Friends and Family,

After six years and four months on Tagrisso, there has been a small amount of growth in one of the spots in my lungs. The change is small, but packs a wallop. This oblong tumor is now just a millimeter longer than four months ago.  For comparison, a millimeter is about the thickness of a credit card.

That small change isn’t even noticeable in my breathing, so the only issue is what it means for the future. The drug will still work to some degree for a while, but now there is an end in sight. Before this, Genevieve and I could dream about how much longer this good luck streak could hold out.

The plan from here is to get a PET scan in another 6-8 weeks. For this type of scan, radioactive sugar molecules will be injected into my veins. Those molecules congregate where there is cell hyperactivity … meaning where there is active cancer. They “light up” the cancer, so the radiologist can see if it has spread to other spots in my lungs, or other parts of the body.

The best case scenario would be if the scan shows that just the one spot, or even a few spots, are growing. If that happens, I’ll get radiation only to those spots, and we’ll kick the can down the road a little further.

If there are too many spots for radiation, I will be pressing my oncologist for a new biopsy. This is because the only way to know how the cancer is mutating, and what treatments may work, is with a new biopsy.

It’s slightly comforting to know that usually when the cancer starts growing again for people on Tagrisso, it grows slowly. This takes some of the panic out of figuring out what the next treatment will be. It also gives more time to look into clinical trials and get a second opinion if there isn’t a clear course of action after the biopsy.

I’ve been extremely fortunate to go more than five years longer than the average time on Tagrisso before having progression. The goal is always to buy more time, and make each treatment last as long as possible, so the next treatment will be developed by the time I need it. New lung cancer treatments are coming out so fast that I just need some luck and some time to keep outrunning the monster. So far, this has worked incredibly well. Here we are, almost fifteen years after I was first diagnosed. At that time, my life expectancy was months.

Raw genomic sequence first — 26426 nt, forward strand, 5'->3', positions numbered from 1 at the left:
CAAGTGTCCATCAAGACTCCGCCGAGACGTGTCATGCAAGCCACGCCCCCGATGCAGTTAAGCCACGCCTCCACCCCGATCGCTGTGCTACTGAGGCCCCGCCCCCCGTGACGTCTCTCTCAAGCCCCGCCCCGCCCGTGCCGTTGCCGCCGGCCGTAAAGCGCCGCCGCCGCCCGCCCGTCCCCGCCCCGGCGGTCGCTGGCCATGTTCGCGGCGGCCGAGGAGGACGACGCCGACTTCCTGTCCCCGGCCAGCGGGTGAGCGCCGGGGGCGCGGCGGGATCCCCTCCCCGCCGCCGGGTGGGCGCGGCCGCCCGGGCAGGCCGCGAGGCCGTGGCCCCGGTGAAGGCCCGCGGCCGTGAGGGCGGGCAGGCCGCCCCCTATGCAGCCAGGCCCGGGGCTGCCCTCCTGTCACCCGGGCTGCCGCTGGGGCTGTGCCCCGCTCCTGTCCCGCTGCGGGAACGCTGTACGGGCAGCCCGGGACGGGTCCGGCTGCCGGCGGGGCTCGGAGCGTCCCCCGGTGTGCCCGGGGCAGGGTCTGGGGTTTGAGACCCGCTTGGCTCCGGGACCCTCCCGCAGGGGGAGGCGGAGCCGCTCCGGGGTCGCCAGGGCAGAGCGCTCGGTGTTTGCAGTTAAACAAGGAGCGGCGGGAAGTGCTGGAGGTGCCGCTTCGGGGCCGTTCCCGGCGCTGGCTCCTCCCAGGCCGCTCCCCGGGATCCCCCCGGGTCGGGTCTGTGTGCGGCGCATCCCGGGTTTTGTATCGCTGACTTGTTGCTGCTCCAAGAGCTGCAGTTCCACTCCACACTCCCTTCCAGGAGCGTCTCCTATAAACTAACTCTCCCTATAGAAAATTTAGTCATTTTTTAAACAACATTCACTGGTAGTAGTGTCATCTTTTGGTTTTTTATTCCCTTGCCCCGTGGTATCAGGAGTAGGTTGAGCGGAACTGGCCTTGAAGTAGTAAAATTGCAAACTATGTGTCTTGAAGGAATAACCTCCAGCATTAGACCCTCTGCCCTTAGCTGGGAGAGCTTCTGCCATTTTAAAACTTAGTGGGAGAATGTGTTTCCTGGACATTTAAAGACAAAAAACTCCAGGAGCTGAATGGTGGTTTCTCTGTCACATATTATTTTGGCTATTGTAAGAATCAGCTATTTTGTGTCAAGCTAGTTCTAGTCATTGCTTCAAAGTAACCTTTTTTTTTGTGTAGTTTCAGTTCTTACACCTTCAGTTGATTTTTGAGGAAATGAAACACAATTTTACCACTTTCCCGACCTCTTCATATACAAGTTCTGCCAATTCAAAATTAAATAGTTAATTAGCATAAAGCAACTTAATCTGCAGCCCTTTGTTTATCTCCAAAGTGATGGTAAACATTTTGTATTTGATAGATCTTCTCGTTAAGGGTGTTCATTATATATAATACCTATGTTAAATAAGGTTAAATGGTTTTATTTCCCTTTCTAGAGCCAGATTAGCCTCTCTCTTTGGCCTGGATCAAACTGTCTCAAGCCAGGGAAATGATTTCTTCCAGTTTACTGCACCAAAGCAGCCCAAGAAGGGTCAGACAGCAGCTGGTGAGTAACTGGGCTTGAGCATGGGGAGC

This has been hard news for us to take, but not completely devastating. Each time cancer starts growing again, it’s like a mini-grief episode, combined with fear of what will happen next. That’s why it has taken me a week to write to you. I’ve needed time to process it. But I think I’m getting there. The word that keeps coming up for me these past few days has been “grateful.” I’ve had so much more time and quality of life than most with this diagnosis, and I’m not done yet.

So that’s my word for the day: Grateful.

Feel free to make it yours.

This post originally appeared on Dann’s Cancer Chronicles on February 23, 2020. It is republished with permission.